Sometimes this model is known as “the Swedish model”. The model is becoming increasingly popular among divorcing couples, at least as a temporary arrangement before arriving at a satisfactory permanent solution.
One of the pros of the model is that it lets the children continue to live in their own home despite the change in their parents’ status. The parents take turns living in the family home according to an agreed schedule. For the remaining time, the parents live in a second home, which can also be shared between the two, or then both have their own second homes.
Each of these alternatives have their pros and cons, which I will discuss later in this article. Before you make up your mind whether bird-nest parenting is for you, read this article so you can avoid unnecessary mistakes!
Bird-nest parenting: Where do the parents live when they are not at the family home?
There are many ways for organising the second home or homes for the parents to live in while they are not at the family home.
The parents can also share the second home, and take turns living in it, or they can have their own second homes.
If the parents can live together without major problems in the family home, chances are they can do it in their shared, smaller second home after divorce.
However, it could also be necessary for your life as newly single to keep your second home an ex-free zone. Either option can work but remember that sharing the second home is not as mystifying as it might seem.
My experiences of bird-nest parenting: How did we organise out living arrangements after divorce?
If have described the way we organised our lives and housing after divorce in my book as well as several newspaper and magazine articles. Below is a summary of what I learnt along the way. I hope my observations will help you find a model that suits your family, as long as you remember that you are free to make your own decisions.
After my husband and I divorced, our children continued to live in our old family house. My ex and I took turns living in the house, alternating every 3–4 days at first and then on a weekly basis.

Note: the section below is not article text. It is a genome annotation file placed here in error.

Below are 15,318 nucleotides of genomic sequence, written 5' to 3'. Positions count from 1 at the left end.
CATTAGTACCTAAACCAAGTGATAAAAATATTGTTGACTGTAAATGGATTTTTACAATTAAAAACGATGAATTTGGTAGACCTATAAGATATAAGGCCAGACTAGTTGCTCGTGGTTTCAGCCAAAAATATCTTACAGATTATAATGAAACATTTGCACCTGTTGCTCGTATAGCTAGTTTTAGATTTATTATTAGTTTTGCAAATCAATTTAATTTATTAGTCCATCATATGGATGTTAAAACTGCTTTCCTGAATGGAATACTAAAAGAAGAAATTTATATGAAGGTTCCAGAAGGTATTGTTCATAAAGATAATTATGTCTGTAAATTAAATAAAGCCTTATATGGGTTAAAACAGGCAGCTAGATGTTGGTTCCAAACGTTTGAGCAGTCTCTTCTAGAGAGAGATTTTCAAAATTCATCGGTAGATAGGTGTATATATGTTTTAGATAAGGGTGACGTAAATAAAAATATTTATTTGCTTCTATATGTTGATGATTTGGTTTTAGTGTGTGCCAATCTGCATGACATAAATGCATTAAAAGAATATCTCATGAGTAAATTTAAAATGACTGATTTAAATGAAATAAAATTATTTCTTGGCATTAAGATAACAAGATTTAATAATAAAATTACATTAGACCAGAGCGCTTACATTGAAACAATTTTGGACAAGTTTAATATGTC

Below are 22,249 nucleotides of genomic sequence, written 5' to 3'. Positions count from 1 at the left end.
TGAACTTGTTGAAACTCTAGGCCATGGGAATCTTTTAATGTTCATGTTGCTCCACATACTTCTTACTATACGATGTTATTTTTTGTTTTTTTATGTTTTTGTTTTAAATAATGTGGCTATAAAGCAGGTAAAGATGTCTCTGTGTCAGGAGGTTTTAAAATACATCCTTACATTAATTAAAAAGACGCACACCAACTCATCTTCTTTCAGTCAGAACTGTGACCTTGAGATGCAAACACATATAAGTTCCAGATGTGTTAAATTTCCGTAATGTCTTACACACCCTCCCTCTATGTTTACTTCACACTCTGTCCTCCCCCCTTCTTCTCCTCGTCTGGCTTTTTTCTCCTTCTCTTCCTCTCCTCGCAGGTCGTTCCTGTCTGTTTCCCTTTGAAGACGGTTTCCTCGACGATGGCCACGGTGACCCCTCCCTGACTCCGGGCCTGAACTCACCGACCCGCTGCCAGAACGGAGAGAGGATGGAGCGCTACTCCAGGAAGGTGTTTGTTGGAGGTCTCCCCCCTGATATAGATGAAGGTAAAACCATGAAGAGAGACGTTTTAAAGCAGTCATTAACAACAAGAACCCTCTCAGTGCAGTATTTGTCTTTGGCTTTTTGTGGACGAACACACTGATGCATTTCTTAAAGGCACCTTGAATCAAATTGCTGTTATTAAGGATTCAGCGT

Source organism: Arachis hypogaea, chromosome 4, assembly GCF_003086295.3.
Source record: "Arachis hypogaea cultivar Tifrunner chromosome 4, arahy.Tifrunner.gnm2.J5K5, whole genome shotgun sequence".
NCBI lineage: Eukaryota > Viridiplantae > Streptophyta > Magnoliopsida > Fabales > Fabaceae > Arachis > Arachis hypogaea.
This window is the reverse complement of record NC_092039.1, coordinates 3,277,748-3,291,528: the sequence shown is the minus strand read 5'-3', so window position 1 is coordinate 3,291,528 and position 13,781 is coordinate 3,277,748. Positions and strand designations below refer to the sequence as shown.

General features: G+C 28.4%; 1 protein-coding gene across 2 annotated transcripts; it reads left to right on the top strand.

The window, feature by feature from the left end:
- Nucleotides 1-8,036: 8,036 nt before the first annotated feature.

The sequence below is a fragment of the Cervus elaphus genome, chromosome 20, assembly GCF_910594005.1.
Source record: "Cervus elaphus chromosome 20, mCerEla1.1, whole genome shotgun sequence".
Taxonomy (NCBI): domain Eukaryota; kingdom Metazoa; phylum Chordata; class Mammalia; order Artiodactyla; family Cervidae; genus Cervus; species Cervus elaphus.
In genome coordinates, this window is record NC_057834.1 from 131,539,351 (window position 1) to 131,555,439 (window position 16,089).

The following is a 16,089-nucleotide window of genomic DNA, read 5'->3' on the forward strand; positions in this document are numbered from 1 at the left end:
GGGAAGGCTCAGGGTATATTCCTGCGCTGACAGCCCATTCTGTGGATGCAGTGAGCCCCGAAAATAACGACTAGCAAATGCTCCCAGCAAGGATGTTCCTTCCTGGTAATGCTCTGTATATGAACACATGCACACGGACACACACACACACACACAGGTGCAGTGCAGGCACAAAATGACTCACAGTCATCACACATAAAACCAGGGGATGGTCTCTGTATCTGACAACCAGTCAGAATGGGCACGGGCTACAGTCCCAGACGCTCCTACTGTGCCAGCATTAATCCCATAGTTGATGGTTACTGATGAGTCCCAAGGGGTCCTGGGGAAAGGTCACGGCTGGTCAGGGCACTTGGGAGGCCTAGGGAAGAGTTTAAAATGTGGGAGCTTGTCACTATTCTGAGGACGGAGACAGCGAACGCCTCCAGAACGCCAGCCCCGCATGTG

My second home was a spacious and airy one-bed flat in a block of flats not too far away from the children’s home.
It was nice to have my “little home” (I didn’t call it my “second home”) exclusively to myself, where I could go whenever I wanted. As I did not share the flat with my ex, we did not have to agree when or if I could go home. I could drop in during the day and whenever without being dependent on my ex’s schedule.
This was important to me, because the only reasons for me to choose bird-nest parenting were my children and the financial sense that the arrangement makes. I did not want to share any other aspect of my life with my ex.
My experiences about bird-nest parenting: When is it a good option?
Bird-nest parenting served us really well for a few years, because we were very similar when it came down to cleanliness and keeping the house tidy, so there were no petty arguments in that respect.
I did not care if my ex’s clothes were mixed with my son’s laundry – I just loaded the washing machine without really keeping track whose clothes went in. Everyone was responsible for folding their own laundry when it was dry. Of course, it might be a great idea to have dedicated laundry baskets for every household member, if doing the ex’s laundry even occasionally feels unfair.